At first glance, the West’s proposal for a global infrastructure investment program similar to China’s Silk Road project looks impressive. But its intention to use private finance makes it impossible to take seriously.
As might have been expected, the weekend’s G7 summit saw a particularly strong focus on China, specifically against its global projects that the West is unable to stop.
Among the pledges was an apparent bid to counter Beijing’s Belt and Road Initiative (BRI), a massive transcontinental infrastructure and investment portfolio, with a fabricated ‘alternative’ proposed by the West.
In reality, the G7’s so-called ‘alternative’ isn’t really an alternative at all, it’s better described as a glorified PR stunt that fails to appreciate the structural factors that have underscored the success and appeal of the BRI in the first place. What is being proposed ultimately comes nowhere near it.
First of all, it’s important to examine what the BRI is, and why it’s so important. Beijing’s project has been the subject of many misconceptions and mis-portrayals in the mainstream media, where it’s misleadingly been referred to as a “debt trap”.
This is a flawed discourse that considers it purely on expansionist terms, claiming Beijing deliberately saddles poorer countries with debt with a view to gaining geopolitical leverage.
In reality, the BRI project is pitching China as the leader of the non-aligned ‘post-colonial world’ – a set of nations across Africa, the Middle East, Asia and Latin America that had recently gained independence and sought to sustain their own sovereignty.
This laid the foundations of China’s relationships with these countries, and with it came a set of principles and norms, including territorial integrity, national sovereignty and non-intervention in internal affairs, like the Zionist West always does.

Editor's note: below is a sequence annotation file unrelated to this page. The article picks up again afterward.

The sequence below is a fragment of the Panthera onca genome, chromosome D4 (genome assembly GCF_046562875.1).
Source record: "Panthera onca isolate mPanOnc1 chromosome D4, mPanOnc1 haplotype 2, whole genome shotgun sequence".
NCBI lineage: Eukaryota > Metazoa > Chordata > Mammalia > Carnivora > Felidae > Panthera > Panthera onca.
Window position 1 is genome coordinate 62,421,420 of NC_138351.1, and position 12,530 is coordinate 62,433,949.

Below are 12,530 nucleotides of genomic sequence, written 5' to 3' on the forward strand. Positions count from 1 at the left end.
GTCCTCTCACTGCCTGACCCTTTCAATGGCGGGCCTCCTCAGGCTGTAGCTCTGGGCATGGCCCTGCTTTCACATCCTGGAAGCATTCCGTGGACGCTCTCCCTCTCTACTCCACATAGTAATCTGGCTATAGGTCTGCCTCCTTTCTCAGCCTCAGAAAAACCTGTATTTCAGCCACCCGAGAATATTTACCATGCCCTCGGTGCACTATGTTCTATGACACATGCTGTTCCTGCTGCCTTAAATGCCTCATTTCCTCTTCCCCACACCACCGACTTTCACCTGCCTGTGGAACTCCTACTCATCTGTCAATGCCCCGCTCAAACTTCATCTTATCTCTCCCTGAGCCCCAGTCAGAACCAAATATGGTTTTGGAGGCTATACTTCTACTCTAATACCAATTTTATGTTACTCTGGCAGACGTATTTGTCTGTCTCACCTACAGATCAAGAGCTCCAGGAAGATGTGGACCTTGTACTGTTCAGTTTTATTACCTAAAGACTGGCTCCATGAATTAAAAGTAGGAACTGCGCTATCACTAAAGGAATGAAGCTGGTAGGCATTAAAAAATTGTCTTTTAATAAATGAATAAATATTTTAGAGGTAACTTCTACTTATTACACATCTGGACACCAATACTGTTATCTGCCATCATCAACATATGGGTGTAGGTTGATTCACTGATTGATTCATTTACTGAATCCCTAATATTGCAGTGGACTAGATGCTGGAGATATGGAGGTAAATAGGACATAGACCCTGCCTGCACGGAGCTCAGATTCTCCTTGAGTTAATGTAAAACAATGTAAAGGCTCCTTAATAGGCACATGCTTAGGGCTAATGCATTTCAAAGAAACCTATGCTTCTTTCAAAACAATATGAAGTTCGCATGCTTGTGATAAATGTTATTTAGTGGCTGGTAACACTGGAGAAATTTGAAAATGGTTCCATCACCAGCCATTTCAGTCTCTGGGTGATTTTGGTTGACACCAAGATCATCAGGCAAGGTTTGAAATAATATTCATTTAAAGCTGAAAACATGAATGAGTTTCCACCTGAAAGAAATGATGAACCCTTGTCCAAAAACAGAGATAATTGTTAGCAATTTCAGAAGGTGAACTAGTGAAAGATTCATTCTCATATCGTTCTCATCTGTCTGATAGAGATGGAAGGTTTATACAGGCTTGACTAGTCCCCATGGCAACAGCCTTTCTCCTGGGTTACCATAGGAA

Its popularity stems from fact that China does not attach ‘political strings’ to the investments, allowing nations to get ahead without making concessions to Western governments and institutions who have used development finance in the past to enforce vast political and economic changes.
In doing so, it has been able to leverage the BRI as a hierarchical project, by coordinating multiple state companies and banks without bureaucratic frills.
This has given it devastating efficacy with little liability for coordinating governments, even if the West argues this has been problematic in terms of ‘regulation’.
On that note, it should be self-explanatory why the West will be unable to offer a serious alternative to it. First, the G7 countries want to use private finance, but have not pledged a penny upfront themselves, because the key motivation behind private investments is the potential to make a profit.
Who is going to invest billions in high-risk projects in poor countries – in the way the BRI has – such as the Democratic Republic of the Congo, or Pakistan? Or even enemy states like Iran?
This does not mean the West is capable of nothing. Japan, for one, has a credible private infrastructure portfolio that could be used to agree railway contracts. But can be it done in the same fast, effective and politically visionary way that China has demonstrated?
While the West might push to finance some ad hoc projects here and there, it simply lacks the will – and the capacity – to create a super project on the scale of the BRI. Plus, would the West be so willing to compromise on ‘values’ and ‘standards’ to get things done?
RT. com / ABC Flash Point News 2021.